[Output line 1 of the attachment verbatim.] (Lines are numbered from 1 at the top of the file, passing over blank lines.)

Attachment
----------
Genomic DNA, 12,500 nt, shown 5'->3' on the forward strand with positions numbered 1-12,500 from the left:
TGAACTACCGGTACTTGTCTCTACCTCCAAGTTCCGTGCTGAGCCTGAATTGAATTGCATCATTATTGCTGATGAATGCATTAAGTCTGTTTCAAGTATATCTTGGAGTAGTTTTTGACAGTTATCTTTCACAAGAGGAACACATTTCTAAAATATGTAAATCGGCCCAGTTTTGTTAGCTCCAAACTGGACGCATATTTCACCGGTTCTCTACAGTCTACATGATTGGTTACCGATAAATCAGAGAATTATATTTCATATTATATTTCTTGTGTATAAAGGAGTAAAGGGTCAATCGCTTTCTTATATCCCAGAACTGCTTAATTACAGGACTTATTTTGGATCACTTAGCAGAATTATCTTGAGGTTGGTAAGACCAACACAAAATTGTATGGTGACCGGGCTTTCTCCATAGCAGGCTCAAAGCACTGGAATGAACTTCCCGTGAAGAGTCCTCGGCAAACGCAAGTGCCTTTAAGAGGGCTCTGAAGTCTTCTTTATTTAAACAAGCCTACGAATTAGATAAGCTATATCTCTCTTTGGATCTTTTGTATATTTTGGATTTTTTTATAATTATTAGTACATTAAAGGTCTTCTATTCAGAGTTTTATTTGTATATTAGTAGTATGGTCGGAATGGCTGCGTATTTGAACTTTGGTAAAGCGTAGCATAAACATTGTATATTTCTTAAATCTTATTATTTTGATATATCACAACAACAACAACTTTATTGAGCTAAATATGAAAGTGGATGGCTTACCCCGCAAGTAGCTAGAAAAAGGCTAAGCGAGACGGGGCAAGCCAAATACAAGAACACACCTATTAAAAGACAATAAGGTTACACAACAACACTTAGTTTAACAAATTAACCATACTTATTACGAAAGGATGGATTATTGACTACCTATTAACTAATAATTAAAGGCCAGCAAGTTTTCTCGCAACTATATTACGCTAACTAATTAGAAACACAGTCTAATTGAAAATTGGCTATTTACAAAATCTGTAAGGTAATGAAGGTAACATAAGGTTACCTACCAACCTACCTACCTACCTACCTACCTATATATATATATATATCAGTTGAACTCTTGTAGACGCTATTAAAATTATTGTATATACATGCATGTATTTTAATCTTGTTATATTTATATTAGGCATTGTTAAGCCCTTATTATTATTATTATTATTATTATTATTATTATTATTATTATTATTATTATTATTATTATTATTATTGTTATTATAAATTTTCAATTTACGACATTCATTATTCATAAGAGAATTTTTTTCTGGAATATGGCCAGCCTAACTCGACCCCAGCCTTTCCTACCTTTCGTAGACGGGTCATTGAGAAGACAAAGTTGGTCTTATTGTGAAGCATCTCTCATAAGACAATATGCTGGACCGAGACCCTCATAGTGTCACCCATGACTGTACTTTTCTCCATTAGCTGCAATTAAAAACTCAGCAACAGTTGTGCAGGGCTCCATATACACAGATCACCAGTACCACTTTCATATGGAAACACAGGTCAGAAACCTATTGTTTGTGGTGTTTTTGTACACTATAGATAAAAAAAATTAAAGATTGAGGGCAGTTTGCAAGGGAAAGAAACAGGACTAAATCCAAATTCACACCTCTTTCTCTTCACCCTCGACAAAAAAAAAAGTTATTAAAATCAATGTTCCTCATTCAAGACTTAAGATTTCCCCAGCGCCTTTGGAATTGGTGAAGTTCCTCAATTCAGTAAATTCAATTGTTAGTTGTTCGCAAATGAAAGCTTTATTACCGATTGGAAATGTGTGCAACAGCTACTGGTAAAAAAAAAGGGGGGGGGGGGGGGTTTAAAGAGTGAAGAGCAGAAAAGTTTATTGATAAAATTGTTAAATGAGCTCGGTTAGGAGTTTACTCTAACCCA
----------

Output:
Genomic DNA, 12,500 nt, shown 5'->3' on the forward strand with positions numbered 1-12,500 from the left: